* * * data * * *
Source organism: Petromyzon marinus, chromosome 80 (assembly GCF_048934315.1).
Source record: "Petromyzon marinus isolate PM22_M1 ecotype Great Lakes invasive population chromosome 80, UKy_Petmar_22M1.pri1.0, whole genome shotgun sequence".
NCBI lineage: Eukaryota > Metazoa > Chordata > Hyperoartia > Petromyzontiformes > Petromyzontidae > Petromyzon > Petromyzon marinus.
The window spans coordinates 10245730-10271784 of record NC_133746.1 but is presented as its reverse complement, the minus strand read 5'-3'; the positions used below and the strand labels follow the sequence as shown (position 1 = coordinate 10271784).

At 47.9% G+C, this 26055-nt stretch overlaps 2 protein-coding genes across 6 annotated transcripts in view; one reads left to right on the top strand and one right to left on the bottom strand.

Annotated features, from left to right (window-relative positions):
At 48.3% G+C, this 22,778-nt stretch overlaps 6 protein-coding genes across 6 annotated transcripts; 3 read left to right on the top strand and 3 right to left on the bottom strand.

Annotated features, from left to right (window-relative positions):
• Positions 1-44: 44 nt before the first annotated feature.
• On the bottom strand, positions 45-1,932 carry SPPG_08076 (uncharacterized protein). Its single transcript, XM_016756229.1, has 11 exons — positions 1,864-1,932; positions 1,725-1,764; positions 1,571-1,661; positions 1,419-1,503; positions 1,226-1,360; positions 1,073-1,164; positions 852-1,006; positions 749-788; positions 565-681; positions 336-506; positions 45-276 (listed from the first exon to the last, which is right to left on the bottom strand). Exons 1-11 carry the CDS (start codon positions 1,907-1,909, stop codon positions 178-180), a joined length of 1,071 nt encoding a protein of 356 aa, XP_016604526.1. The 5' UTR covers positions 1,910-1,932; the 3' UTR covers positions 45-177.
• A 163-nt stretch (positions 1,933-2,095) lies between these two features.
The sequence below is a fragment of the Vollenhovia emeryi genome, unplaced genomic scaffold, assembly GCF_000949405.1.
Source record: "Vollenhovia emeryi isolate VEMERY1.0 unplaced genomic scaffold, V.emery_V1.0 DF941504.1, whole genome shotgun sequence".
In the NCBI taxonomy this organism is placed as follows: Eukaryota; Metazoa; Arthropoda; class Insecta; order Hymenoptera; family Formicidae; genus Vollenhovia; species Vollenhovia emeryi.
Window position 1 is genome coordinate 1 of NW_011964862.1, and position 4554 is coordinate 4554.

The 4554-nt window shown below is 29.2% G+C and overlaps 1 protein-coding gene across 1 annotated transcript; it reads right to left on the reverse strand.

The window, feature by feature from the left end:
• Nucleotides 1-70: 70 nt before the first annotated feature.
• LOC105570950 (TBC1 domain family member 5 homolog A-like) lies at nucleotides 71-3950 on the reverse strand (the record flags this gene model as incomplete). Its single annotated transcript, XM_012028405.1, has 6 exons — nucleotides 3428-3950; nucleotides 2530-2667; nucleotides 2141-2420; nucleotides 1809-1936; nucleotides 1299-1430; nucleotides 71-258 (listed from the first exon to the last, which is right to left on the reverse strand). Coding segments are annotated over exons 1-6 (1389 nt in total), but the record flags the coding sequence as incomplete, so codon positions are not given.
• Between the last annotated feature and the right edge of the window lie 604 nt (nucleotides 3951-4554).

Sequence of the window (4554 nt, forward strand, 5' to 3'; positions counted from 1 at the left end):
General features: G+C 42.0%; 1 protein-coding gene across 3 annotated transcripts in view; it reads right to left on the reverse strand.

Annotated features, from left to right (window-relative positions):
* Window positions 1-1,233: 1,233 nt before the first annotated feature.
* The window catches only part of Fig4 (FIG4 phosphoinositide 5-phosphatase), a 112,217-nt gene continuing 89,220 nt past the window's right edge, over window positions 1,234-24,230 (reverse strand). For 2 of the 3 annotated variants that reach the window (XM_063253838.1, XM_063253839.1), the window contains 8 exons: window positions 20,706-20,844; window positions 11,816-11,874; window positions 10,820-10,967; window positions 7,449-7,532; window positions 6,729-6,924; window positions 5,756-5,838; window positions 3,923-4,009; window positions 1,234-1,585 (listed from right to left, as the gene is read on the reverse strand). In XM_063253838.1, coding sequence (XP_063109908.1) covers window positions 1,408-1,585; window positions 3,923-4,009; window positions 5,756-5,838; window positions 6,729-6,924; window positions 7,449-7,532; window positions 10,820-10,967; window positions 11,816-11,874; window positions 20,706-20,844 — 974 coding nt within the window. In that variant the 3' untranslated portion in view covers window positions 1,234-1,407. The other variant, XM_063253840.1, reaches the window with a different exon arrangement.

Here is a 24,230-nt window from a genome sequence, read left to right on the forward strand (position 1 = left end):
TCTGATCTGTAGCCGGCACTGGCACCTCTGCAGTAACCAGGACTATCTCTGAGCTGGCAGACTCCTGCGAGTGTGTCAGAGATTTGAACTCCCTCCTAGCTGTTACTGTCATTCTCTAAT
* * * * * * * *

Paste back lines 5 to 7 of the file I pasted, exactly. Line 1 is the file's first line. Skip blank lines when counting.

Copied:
At 47.9% G+C, this 26055-nt stretch overlaps 2 protein-coding genes across 6 annotated transcripts in view; one reads left to right on the top strand and one right to left on the bottom strand.

Annotated features, from left to right (window-relative positions):
At 48.3% G+C, this 22,778-nt stretch overlaps 6 protein-coding genes across 6 annotated transcripts; 3 read left to right on the top strand and 3 right to left on the bottom strand.